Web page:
Wednesday, June 22, 2011

What does the D word mean?

Welcoming, Robin Antalek, the very talented and successful author of The Summer We Fell Apart.

When I wrote The Summer We Fell Apart I was not thinking about family dysfunction. I was not thinking about the D word at all. I wrote about this big messy family of artists and writers living in a large broken down house and all that longing that comes with the headspace of creative people living together. I saw the four children of Richard and Marilyn Haas as the very real end-product of a pair of dreamers, their lives and love and needs at cross purposes with the reality of raising a big family. I didn’t see these characters, which sprung fully formed from the writing gods, as victims or saviors. I just knew that I wanted to tell the story of what it was like to grow up in a large group, of how siblings often split off into smaller factions. Specifically I wanted to tell the story of the bond between the youngest Haas child Amy and her brother George, and it wasn’t until I started talking to readers that I realized I had written so much more.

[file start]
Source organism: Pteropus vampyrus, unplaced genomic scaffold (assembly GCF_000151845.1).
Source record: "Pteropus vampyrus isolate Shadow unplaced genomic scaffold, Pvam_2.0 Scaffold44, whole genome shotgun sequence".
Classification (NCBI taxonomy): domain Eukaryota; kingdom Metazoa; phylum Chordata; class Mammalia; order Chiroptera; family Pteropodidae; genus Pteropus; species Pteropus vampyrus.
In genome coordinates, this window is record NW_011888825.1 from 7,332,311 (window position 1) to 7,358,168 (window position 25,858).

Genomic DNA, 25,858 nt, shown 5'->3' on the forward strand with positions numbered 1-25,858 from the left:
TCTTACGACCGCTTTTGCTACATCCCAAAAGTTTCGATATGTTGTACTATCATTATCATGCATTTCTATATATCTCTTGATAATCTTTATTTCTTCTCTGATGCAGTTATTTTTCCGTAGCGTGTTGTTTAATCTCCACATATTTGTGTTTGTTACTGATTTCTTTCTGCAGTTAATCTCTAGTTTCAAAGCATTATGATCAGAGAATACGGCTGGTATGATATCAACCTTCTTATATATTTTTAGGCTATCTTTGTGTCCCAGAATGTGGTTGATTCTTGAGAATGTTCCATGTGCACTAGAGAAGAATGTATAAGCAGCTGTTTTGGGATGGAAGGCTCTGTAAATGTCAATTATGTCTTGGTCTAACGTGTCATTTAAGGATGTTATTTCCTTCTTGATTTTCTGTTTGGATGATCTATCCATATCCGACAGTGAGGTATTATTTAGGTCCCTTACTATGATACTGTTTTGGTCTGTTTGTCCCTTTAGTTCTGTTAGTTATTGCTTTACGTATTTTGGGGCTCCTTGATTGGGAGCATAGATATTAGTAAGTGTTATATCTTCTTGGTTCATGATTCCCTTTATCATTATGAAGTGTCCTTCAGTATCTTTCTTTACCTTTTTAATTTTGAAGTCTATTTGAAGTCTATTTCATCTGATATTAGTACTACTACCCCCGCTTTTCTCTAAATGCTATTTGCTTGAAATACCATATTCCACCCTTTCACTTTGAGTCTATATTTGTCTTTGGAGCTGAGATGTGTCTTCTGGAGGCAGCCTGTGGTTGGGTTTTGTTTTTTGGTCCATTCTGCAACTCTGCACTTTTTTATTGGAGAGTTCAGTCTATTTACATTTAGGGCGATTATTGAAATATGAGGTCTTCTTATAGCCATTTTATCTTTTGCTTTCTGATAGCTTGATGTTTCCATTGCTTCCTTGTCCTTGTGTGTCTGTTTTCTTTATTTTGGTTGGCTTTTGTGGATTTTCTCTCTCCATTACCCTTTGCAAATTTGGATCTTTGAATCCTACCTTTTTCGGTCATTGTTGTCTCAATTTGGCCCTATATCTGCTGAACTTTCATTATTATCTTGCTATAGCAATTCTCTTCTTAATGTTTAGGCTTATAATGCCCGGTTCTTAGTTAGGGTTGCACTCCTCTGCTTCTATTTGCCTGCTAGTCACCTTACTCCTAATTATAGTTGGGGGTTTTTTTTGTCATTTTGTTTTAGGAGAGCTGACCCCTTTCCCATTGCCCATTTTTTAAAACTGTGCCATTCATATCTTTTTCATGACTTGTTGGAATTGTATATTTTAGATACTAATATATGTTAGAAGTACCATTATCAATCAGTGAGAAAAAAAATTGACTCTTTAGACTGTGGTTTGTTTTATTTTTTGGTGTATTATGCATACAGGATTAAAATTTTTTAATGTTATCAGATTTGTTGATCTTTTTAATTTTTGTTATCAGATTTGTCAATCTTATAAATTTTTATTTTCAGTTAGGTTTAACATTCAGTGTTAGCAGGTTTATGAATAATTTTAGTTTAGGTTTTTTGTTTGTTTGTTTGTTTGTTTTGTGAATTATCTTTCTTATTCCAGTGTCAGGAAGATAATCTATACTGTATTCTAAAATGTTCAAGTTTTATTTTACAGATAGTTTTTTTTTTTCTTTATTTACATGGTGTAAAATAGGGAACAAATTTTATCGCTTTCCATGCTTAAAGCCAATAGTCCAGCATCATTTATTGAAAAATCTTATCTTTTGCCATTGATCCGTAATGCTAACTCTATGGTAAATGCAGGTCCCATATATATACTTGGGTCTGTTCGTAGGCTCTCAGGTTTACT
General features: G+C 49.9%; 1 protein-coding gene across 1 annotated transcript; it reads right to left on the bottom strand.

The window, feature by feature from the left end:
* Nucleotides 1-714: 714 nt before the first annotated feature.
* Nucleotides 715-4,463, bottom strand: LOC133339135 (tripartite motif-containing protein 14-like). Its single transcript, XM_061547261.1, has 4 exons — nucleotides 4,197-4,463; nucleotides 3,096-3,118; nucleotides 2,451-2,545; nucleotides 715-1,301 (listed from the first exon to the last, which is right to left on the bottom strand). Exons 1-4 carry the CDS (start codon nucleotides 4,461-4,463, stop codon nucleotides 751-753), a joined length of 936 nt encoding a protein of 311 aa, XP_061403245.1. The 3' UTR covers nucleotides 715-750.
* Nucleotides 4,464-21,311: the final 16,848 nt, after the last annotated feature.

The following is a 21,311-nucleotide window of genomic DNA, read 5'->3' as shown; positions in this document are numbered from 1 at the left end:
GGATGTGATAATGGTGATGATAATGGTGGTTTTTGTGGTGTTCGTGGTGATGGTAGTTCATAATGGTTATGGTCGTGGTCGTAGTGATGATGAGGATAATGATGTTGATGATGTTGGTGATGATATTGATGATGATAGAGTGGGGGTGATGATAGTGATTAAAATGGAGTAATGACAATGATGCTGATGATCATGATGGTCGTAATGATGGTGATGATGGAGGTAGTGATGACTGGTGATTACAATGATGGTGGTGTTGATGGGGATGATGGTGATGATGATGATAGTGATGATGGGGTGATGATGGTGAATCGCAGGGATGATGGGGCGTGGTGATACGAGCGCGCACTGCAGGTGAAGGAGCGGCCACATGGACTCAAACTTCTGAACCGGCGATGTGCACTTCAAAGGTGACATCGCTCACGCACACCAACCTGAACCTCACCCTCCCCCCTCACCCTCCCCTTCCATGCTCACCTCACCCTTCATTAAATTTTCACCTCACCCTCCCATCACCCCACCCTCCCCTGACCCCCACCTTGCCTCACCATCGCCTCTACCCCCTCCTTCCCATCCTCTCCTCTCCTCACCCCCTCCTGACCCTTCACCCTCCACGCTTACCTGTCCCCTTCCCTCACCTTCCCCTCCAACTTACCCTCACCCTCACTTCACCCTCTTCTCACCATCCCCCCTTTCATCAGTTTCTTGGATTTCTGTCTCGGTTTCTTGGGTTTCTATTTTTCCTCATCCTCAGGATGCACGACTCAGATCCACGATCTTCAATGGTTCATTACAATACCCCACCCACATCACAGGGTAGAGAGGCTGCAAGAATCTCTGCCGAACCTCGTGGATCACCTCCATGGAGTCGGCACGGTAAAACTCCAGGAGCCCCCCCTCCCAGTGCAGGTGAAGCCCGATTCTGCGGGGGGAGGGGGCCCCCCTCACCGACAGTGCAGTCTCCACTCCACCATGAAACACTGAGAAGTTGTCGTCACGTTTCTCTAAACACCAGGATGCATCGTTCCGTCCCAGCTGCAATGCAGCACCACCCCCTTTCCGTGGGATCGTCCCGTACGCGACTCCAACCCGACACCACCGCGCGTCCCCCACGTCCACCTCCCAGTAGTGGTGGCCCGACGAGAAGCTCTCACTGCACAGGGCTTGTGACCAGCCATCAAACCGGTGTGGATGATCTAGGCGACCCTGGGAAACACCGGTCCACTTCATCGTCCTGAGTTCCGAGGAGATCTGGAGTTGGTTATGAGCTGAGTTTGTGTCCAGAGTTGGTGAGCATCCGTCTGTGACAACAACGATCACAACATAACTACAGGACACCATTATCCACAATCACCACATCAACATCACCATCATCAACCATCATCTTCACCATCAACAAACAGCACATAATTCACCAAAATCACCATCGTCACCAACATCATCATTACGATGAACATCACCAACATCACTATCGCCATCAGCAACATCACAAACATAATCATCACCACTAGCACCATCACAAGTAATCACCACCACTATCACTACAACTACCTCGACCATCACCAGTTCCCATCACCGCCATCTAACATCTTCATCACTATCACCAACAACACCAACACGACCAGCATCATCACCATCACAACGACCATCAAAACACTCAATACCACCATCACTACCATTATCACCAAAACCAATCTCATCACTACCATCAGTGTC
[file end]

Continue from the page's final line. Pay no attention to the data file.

What does it say about me that I didn’t identify what happened in the Haas family as dysfunction? The first early review, a rave from Publishers Weekly no less, said (among other very nice things) that The Summer We Fell Apart was… “A testament to the resilience of the human spirit” and “an easy-to-relate to dysfunctional family drama.”

What dysfunction?

My agent and editor and publishing house were thrilled at the positive buzz. Soon, more

reviews came in and most all of them used that word. Target picked up the book for nationwide distribution as a “break-out” pick. Book groups started calling and I spoke with some really lovely people, over seventy groups in all, and all of whom wanted to know if I too had grown up with this level of dysfunction.

What dysfunction?

Naturally, not wanting to sound as if I needed immediate counseling by denial, I danced around the “D” word. Since the novel spanned fifteen years in the family, I stammered through